My colleague, Professor Joshua Mitts, has made a logical proposal: The SEC should impose minimum holding periods, so that the short seller could not profit if the stock went down for one or two days and then reverted to its original price once the company responded. This is directly addressed to this V-shaped pattern of decline and reversion, which does suggest an intent to manipulate. But the SEC probably lacks the authority to impose such a prophylactic rule (without legislation).
My own answer starts from a preference for using the least drastic means and the recognition that the SEC only has authority, as a practical matter, to adopt antifraud rules. Thus, in a recent petition to the SEC that Professor Mitts and I largely drafted (and a fair number of luminaries signed), we urged the SEC to adopt a prompt disclosure rule that would require immediate disclosure when the short seller hedged or closed out his short position. Such a rule could also rely on “scalping theory” — a fraud doctrine that has been applied to newspaper columnists who recommend a stock with the unstated intent of immediately closing their position after a modest price runup caused by their recommendation.
One other proposal is consistent with my preference for the least restrictive alternative. Today, we have an individual stock “circuit breaker” rule: If the stock declines 10% or more in a day, short selling must cease for the day (although the short seller can again sell short the next day — at least until the 10% level is again hit). Such a rule allows the short seller to profit, but not to turn a decline into a rout.
Such a rule could be modified. The point at which the circuit breaker would kick in could be related to the level of volatility in the market. Either one could look to a volatility index, or the SEC could decide, in light of the pandemic, to reduce the circuit breaker level from 10% to 8% for a 90-day period. This is far less drastic than the SEC’s response in 2008 when it banned all short selling in specified financial industry stocks.
One last thought merits consideration: The case for short selling and the justifications for its restrictive regulation should depend on, and be related to, the level of transparency in the market. Muddy Waters, the most successful contemporary short seller, operates primarily in China. Although founded by Americans, the firm’s name comes not from the famous American blues singer, but from a Chinese proverb: “You catch the most fish in muddy waters.” China remains a uniquely opaque market — a Wild West of fraudsters and misinformation. Muddy Waters’ role is thus vital, because China has committed less in the way of enforcement resources (public and private) to combat securities fraud. In contrast, the U.S. market is more transparent and is guarded by other protections (criminal prosecutions for securities fraud, securities class actions, some reputable securities analysts, and possibly somewhere an honest auditor). In a more transparent market, the short seller is less indispensable and can appropriately be subjected to marginally tighter regulation.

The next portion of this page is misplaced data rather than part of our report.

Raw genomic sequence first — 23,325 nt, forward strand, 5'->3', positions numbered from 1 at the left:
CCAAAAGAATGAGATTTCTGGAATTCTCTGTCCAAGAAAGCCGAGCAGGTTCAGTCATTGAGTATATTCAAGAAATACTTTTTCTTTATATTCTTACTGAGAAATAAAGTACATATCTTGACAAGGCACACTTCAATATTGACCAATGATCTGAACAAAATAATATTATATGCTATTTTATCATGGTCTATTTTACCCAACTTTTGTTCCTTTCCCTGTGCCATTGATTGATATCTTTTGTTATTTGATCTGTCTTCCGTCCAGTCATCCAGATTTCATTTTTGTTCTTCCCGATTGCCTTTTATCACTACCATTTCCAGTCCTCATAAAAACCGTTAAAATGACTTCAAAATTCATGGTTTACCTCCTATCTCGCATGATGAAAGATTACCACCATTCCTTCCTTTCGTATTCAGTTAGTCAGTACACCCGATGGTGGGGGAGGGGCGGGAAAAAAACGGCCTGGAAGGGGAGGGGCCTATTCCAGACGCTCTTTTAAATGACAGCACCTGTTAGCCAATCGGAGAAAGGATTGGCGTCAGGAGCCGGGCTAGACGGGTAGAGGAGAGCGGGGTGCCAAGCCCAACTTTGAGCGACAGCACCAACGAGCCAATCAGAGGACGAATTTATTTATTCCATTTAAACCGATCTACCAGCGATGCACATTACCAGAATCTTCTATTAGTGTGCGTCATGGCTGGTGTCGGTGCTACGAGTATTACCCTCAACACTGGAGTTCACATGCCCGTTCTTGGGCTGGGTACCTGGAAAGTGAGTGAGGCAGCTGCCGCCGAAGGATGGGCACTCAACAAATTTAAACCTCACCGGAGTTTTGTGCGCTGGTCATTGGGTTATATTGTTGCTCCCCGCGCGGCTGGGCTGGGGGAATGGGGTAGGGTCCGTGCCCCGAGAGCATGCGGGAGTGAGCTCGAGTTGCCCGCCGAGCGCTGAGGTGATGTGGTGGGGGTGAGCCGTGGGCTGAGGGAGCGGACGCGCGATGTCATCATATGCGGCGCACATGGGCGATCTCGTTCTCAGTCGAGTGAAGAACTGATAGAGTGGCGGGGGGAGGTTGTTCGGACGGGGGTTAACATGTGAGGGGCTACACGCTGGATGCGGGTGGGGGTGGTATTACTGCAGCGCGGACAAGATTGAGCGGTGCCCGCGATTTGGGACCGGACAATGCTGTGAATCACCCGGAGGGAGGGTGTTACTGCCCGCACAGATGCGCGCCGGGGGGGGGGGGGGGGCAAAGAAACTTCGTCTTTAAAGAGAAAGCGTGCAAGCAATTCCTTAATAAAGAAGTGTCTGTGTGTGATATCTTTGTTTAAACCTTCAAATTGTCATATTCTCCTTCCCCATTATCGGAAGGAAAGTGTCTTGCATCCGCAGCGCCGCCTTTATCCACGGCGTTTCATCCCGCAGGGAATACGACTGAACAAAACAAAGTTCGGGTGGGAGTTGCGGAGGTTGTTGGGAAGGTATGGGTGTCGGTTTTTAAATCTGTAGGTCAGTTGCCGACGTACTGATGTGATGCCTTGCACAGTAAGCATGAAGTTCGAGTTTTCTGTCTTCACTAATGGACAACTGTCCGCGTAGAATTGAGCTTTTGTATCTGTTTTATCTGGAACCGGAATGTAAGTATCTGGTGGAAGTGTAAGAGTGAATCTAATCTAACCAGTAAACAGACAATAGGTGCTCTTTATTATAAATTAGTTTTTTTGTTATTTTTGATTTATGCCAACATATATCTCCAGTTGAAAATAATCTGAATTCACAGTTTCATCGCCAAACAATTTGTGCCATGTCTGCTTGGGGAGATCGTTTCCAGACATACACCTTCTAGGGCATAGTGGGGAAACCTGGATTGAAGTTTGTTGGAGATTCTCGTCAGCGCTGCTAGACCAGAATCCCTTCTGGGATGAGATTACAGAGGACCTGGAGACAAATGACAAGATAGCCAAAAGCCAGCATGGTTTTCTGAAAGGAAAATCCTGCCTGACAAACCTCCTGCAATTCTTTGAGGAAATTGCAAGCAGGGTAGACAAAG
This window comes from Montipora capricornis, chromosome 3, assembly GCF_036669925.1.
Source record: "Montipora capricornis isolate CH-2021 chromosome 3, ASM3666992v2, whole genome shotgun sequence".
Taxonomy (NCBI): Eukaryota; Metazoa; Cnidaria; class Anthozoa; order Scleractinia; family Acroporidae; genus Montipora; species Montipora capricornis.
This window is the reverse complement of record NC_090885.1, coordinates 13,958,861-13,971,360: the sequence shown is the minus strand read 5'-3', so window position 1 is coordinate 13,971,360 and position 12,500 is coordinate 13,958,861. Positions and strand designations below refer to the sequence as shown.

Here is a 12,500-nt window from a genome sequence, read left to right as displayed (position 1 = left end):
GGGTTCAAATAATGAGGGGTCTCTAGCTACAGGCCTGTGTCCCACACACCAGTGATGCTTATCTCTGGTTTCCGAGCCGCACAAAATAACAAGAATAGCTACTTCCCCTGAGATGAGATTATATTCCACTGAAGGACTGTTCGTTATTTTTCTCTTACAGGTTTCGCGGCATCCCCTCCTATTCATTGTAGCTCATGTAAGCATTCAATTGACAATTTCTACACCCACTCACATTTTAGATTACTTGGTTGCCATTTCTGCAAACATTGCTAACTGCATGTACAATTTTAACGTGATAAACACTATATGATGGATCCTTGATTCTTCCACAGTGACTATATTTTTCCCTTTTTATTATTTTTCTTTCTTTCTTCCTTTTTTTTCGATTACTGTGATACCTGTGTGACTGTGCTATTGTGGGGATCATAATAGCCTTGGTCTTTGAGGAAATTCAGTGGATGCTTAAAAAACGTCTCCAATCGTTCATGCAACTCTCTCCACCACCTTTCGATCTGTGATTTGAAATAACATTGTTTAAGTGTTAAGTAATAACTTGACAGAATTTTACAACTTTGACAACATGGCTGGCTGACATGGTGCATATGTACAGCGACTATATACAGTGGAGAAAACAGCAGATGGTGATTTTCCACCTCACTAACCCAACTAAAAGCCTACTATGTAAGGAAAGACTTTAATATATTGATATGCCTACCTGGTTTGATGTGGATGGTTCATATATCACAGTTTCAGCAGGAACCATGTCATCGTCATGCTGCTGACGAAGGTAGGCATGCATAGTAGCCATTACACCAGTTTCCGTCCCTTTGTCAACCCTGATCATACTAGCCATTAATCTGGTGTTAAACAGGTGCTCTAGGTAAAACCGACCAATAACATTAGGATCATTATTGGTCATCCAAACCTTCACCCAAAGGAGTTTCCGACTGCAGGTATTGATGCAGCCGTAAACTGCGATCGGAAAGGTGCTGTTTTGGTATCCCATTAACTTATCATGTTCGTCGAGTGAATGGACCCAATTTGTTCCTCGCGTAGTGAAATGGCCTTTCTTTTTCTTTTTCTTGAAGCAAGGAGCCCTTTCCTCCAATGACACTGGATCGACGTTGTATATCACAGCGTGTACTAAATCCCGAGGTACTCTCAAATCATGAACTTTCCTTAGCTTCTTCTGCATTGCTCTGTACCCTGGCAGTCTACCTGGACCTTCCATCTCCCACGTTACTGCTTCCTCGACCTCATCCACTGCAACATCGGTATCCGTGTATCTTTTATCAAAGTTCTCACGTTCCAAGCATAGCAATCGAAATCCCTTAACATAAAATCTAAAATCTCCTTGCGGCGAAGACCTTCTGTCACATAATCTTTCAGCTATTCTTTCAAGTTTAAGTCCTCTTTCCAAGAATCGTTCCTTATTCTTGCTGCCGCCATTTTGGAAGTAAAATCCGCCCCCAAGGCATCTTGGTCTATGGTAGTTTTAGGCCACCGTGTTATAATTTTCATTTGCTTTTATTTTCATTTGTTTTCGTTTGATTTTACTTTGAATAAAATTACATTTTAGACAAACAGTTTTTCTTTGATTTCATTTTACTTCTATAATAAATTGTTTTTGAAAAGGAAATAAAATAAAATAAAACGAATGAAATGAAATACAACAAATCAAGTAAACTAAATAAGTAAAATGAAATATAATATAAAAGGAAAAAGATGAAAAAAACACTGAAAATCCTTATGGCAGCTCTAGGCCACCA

In the last analysis, short sellers are like vultures. Both are vital to the environment, but more so in environments populated by “walking zombies” — hopelessly insolvent companies like Luckin Coffee and Wirecard that have refused to admit that they are dead. In all markets, however, we need to encourage them to feast only on truly dead carcasses.
 For concise summaries, see Katherine Griffiths, “Pressure Rises on Regulator and EY on Wirecard’s Fall,” The Times (London) June 27, 2020; Chris M. Spencer, “Wirecard: The Biggest Accounting Fraud? Is the Customer Money Safe?” The Financier, June 28, 2020. Most commentators are already speculating as to whether the Wirecard/EY relationship will parallel the downward spiral of Enron and Arthur Andersen.
 For a more realistic appraisal of how to make auditors behave honestly, See John C. Coffee, Jr. “Why Do Auditors Fail? What Might Work? What Won’t? http://www.ssrn.com/abstracts=3314338 (2019) (arguing that only a greater role for shareholders in the auditor selection process could work). In effect, we face a principal/agent problem, which cannot be solved by allowing managers to pick their monitor.
 Here, the work of my colleague, Professor Joshua Mitts, stands out. See Joshua Mitts, “Short and Distort,” http://www.ssrn.com/abstracts=3198384. Professor Mitts identifies some 1720 pseudonymous short campaigns against mid-size or large companies between 2010-2017 and finds over $28.1 billion in mispricing.
 The Swedish House of Finance is Sweden’s national research center in financial economics. The Program on June 30, 2020 was titled: “To Ban, to Restrict, or to Leave Alone: Short Sales in the 2020’s.”
 This was the caption used by Harry Markopolos in his short campaign against General Electric in 2019. In that year, Mr. Markopolos attacked GE’s accounting and earnings, publishing a report for which he was compensated by short sellers based on a percentage of their profits. Initially, his report drove the stock price of GE down by over 20%, but that price soon rebounded to its original level, while over 400 million shares traded on the date his report was published. The point here is only that short seller attacks can seemingly win at the outset and then fail over a longer period.
 See, e.g., Zweig v. Hearst Corp., 594 F.2d 1261 (9th Cir. 1979).
This post comes to us from John C. Coffee, Jr., the Adolf A. Berle Professor of Law at Columbia University Law School and Director of its Center on Corporate Governance.